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The Idioms Equivalence Contest

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  • The Idioms Equivalence Contest

    Hi all,

    Why don't we play with idioms? We give some idioms and the meaning in our native language and the others try to find an equivalence in ther own language. No rules; you can add new ones, answer the one that other people posted, etc.

    I start with three Spanish idioms:
    - Verle las orejas al lobo (to see wolf's ears). You say it when you feel a danger or a problem approaching.
    - Tener cara (to have face). You say it from someone with no shame for taking advantage of sb or sth.
    - Dormir la mona (to sleep the female monkey). You say it when someone sleeps because he has drunk too much.

    Equivalences in your languages?
    www.lingostan.com

  • #2
    - To feel it in your bones - We say this when there is something you expect to happen, usually negative but can also be positive.
    - To take the Mickey - This is also to make fun of someone, if someone is taking the Mickey out of you they are taking advantage or making fun of you.
    - To sleep like a log - This one is to sleep very heavily but in fact is not linked to alcohol. You could also say someone is "out cold".

    Okay! I'll take a turn.

    - To cut someone some slack - To give someone room for error or to go easy on someone.
    - To get something out of your system - To get rid of a bad feeling that you have been holding onto about someone or something.
    - The best of both worlds - To have the best of two different situations. To have no downside.

    Let's see what equivalences you have, this could be a really useful way to learn. Nice idea, Victor!

    Comment


    • #3
      Originally posted by Zak View Post
      - To feel it in your bones - We say this when there is something you expect to happen, usually negative but can also be positive.
      - To take the Mickey - This is also to make fun of someone, if someone is taking the Mickey out of you they are taking advantage or making fun of you.
      - To sleep like a log - This one is to sleep very heavily but in fact is not linked to alcohol. You could also say someone is "out cold".

      Okay! I'll take a turn.

      - To cut someone some slack - To give someone room for error or to go easy on someone.
      - To get something out of your system - To get rid of a bad feeling that you have been holding onto about someone or something.
      - The best of both worlds - To have the best of two different situations. To have no downside.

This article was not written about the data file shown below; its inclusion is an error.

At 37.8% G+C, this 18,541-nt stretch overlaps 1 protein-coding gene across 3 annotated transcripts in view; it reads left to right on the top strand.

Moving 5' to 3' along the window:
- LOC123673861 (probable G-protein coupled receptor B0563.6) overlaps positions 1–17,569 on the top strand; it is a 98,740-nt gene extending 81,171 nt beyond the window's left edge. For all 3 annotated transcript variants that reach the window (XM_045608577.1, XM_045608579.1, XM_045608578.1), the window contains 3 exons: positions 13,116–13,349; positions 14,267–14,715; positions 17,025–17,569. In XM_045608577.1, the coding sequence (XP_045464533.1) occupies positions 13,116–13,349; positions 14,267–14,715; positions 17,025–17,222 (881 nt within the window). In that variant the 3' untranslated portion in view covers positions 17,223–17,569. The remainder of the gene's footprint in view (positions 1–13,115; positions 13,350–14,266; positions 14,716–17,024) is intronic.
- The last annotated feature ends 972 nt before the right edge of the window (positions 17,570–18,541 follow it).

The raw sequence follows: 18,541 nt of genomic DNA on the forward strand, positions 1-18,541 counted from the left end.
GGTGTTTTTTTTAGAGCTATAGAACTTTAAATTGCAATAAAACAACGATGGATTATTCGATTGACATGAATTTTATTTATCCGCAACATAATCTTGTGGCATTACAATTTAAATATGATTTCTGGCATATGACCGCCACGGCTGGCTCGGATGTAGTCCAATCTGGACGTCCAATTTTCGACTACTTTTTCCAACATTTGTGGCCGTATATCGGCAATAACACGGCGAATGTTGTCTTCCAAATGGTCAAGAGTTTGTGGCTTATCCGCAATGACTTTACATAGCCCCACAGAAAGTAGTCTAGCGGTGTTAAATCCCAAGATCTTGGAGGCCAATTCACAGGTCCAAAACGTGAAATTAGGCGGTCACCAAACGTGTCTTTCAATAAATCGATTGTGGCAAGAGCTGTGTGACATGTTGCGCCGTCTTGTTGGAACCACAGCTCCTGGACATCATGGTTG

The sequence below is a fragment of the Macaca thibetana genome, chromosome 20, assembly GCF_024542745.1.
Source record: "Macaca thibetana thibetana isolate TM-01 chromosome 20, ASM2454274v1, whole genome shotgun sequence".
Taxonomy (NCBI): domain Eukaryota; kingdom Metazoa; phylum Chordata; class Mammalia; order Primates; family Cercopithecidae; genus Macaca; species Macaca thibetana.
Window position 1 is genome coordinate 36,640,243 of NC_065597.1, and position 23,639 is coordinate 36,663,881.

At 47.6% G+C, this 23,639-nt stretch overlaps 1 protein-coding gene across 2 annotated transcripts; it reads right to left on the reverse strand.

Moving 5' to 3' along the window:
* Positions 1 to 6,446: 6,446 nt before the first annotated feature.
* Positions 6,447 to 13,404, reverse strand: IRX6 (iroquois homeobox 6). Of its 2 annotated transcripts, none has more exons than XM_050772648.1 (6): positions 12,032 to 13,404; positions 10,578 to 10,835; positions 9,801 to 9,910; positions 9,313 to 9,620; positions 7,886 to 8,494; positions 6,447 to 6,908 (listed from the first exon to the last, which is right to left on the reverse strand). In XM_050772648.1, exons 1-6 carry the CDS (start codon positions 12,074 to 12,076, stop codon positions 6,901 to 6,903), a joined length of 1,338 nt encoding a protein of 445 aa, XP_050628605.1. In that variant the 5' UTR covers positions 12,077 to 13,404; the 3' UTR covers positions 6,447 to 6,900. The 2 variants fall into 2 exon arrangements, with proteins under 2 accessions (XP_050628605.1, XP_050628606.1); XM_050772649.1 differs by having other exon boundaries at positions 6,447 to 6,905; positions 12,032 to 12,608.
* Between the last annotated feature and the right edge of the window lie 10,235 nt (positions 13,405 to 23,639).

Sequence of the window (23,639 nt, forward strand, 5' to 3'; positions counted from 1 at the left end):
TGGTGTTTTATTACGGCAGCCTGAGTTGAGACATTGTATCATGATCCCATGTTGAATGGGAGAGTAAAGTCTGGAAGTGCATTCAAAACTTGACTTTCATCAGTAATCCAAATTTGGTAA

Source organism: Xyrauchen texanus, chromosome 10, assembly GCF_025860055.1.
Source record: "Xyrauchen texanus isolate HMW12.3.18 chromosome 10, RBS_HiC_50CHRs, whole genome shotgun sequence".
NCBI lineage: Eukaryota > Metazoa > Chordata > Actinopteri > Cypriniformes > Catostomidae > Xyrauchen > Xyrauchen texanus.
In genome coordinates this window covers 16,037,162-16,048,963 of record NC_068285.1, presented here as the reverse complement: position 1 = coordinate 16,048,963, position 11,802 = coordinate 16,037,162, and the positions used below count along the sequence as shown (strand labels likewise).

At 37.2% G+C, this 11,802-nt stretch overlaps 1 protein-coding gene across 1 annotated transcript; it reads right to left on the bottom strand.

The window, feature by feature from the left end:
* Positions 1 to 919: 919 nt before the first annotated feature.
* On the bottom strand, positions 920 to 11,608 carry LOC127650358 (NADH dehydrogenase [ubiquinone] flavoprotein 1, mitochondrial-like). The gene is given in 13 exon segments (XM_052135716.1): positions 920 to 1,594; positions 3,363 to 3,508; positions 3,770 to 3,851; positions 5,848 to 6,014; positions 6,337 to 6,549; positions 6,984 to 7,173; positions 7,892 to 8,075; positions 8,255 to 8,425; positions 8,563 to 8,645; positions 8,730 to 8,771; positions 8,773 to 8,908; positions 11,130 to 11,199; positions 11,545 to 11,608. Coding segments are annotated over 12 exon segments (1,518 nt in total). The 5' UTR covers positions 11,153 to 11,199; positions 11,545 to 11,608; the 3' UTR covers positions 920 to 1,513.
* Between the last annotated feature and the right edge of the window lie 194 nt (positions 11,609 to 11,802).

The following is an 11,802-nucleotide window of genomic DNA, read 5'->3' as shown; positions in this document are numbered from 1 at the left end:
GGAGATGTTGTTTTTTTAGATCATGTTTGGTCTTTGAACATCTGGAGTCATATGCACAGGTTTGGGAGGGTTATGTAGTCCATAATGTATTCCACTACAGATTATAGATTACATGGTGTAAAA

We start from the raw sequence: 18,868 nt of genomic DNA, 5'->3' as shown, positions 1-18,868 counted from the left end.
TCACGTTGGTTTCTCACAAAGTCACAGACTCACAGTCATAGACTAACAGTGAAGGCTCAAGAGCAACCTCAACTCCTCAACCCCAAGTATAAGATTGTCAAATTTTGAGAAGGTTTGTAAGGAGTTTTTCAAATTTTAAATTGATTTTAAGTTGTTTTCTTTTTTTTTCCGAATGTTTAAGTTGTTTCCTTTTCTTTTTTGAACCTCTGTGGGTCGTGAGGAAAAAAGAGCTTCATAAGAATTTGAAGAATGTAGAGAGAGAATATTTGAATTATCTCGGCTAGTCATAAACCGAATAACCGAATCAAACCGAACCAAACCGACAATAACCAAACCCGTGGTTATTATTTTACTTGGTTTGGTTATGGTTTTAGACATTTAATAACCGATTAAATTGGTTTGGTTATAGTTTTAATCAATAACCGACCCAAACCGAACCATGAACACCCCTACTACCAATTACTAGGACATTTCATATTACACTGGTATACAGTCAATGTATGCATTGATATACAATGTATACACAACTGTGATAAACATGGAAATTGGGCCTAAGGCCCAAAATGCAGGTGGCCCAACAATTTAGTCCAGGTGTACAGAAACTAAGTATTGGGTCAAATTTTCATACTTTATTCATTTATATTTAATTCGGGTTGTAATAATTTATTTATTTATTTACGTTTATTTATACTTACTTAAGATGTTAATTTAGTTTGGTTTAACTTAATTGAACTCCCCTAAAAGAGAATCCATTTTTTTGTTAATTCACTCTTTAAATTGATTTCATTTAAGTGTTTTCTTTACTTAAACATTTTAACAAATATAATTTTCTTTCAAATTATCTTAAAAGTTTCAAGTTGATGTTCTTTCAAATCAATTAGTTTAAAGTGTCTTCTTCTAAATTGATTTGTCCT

Let's see what equivalences you have, this could be a really useful way to learn. Nice idea, Victor!
      1, to feel it in your bones: could be, but verle las orejas al lobo implies something negative...
      2, to take the Mickey: as you explain it, I thinks is more "tomar por el pito del sereno", (to mock of sb, not to give importance to sb). Literally "to take by the night watchman whistle"

      My turn:
      -To cut someone some slack: tener manga ancha (my wife gave me this one!). Lit., "have a wide sleeve"
      -To get something out of your system: a otra cosa, mariposa. Lit., "to another thing, butterfly"
      -The best of both worlds: (Querer) estar al plato y a las tajadas Lit., "(to want) to be at dish and slices". This is more understood like a bad thing, to try to have the good things of two incompatible things.

      I'll wait to see if someone adds new ones, especially in other languages!
      www.lingostan.com

      Comment


      • #4
        One from me: "Raining cats and dogs" - raining heavily. You might also hear "pissing it down" but I'd advise against using it v- the language is regarded by many as impolite.

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        • #5
          Originally posted by Laury Burr View Post
          "Raining cats and dogs"
          For that one we say in Spanish:
          -Está lloviendo a cántaros (It's raining by pitchers).
          -Están cayendo chuzos de punta (spikes by the sharp end are falling).

          www.lingostan.com

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          • #6
            Russian for that would be "Льет как из ведра" (it pours as if from a bucket)

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            • #7
              Some wonderful French "raining" phrases. "Il pleut à verse" is I think the most commonly heard - "It's raining in torrents". Also "il pleut des cordes" - it's raining ropes (or strings, take your choice). And the most horrific sounding - "il tombe des hallebardes" - halberds are falling (yes, I had to look that up. A halberd was a mediaeval weapon - a combined spear and axe!). Would defintely stay indoors...

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